This slide shows how the enterprise is being squeezed by shifting business pressures and operational limitations. While enterprises gear up to meet demands for greater collaboration, quicker access to applications and information and compliance with ever-stricter regulatory compliance -- they are being pinched by issues relating to power and cooling, efficient asset utilization, escalating security and provisioning needs, and business continuance. All these concerns are data center centric.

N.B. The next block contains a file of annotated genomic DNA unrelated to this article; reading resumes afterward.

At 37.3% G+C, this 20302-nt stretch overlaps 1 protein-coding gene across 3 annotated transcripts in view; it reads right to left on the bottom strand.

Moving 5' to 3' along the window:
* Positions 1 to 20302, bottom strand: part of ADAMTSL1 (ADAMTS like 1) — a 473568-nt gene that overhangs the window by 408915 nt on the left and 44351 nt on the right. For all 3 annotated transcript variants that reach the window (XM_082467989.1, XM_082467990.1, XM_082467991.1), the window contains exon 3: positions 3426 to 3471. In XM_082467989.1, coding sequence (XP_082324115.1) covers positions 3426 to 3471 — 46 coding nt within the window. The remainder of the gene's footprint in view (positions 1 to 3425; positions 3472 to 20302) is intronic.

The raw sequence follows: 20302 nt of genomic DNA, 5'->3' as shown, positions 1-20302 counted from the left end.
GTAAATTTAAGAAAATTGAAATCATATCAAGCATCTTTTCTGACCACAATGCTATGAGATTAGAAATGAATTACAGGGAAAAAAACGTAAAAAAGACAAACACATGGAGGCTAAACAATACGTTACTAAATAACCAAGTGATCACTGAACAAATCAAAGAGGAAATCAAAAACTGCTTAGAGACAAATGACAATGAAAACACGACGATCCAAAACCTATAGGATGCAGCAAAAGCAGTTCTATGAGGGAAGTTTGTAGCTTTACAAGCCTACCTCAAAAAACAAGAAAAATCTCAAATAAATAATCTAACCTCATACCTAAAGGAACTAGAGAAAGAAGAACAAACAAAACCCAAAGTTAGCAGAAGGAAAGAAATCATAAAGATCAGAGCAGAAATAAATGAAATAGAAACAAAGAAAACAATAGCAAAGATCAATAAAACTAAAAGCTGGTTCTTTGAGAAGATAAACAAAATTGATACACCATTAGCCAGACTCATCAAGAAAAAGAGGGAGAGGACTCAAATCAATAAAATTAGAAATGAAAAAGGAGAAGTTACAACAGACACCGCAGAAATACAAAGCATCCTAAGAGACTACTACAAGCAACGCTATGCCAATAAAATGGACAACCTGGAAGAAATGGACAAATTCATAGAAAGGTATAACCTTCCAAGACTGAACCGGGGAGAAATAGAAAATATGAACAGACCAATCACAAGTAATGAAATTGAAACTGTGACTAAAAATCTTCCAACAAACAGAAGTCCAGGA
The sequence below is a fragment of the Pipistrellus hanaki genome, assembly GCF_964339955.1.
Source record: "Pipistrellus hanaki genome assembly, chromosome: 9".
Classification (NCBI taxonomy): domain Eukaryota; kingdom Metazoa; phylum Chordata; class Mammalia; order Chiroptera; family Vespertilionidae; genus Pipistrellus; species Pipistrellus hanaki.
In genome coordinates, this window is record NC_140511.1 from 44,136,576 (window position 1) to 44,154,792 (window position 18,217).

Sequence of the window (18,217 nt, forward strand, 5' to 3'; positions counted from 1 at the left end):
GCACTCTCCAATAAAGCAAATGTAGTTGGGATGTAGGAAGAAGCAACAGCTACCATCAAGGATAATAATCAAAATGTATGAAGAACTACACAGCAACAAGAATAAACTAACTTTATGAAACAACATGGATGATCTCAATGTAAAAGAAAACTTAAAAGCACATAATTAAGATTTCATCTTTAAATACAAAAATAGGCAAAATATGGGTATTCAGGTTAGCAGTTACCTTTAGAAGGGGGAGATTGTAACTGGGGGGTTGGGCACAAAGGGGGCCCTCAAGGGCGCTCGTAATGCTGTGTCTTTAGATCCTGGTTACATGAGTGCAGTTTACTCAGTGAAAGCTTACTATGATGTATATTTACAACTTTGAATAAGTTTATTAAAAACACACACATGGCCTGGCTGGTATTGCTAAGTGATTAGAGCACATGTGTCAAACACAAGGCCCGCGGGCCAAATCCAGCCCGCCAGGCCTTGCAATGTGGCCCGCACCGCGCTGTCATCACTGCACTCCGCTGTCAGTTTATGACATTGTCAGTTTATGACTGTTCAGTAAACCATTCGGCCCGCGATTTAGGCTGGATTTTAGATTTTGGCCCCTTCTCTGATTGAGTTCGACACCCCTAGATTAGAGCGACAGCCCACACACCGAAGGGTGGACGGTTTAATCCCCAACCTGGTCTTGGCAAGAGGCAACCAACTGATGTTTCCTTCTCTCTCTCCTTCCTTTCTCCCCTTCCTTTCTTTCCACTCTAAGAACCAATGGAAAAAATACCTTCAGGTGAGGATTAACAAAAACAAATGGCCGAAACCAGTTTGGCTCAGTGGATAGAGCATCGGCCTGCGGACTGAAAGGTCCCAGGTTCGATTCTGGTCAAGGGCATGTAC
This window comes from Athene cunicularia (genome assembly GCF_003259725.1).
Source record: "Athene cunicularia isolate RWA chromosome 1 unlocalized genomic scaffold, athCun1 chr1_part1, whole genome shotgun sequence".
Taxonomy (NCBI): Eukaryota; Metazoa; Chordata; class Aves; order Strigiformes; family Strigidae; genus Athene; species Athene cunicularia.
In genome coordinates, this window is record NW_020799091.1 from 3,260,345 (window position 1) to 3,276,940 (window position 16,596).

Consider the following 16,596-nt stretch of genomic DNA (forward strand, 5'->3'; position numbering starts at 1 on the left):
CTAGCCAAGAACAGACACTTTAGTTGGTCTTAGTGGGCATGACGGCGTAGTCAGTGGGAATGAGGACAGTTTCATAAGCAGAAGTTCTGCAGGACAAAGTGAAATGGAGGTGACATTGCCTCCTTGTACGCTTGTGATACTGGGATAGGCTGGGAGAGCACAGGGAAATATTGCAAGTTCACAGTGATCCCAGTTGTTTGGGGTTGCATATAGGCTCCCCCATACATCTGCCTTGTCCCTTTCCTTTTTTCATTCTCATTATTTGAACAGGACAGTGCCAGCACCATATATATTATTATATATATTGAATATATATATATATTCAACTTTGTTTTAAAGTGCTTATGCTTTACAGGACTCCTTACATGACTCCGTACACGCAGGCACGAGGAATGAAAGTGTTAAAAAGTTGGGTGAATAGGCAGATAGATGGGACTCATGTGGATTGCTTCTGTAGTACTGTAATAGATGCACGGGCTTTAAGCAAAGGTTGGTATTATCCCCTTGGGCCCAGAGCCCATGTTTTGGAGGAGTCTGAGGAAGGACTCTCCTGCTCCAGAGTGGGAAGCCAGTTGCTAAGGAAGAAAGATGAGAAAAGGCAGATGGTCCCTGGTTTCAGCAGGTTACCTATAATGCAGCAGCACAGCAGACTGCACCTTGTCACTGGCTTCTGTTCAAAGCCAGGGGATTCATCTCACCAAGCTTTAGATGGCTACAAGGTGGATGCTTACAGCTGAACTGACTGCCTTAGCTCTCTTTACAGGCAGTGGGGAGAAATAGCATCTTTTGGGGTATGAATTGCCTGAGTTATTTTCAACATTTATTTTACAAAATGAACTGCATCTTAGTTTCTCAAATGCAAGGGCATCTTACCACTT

1) Fundamental shift taking place in how businesses operate / interact with customers, employees and suppliers. Relationships are more collaborative and personalized, driven by: Web-based business models such as Amazon/eBay/Google—global in scale with minimal physical infrastructure and employee overhead New generation of tech-savvy users w/ higher expectations of business & technology Globalization of markets and supply chains—new options for selective outsourcing, lowered barriers to competition, 24x7 operation 2) This “new world” model is entirely dependent on the innovative use of technology to succeed. “ IT department as cost center” giving way to “IT as competitive weapon”. Not just about technology … to better position your company for success, your People, Processes and Technology (which are inextricably linked) must be aligned to your business objectives and treated holistically . This is the way leading businesses of the 21st century must operate to remain relevant and competitive. 3) Therefore a partnership between the CIO / CEO must be forged (if it’s not already) in dual support of strategic goals for the business. IT is the key business enabler, defining how you go to market and compete. No matter the industry / type of operation, the Efficiency, Responsiveness and Resilience of the business all have a direct correlation with equivalent IT underpinnings. 4) One area where these concepts are particularly important is the corporate Data Center … yet many of our customers tell us their data centers are far from being Efficient, Responsive and Resilient. Segue: Would you agree with this view? Are you seeing the impact of these new trends in your own business yet? ----------------------------------------------------------------- Optional example: Adoption of web-based self-service applications is streamlining business processes, supporting more remote and mobile user access, etc. This has implications for the IT infrastructure: graphically rich applications require more processing power and bandwidth, remote access brings the need for more sophisticated security and identity checking, compliance mandates require more care with private information, records retention, etc.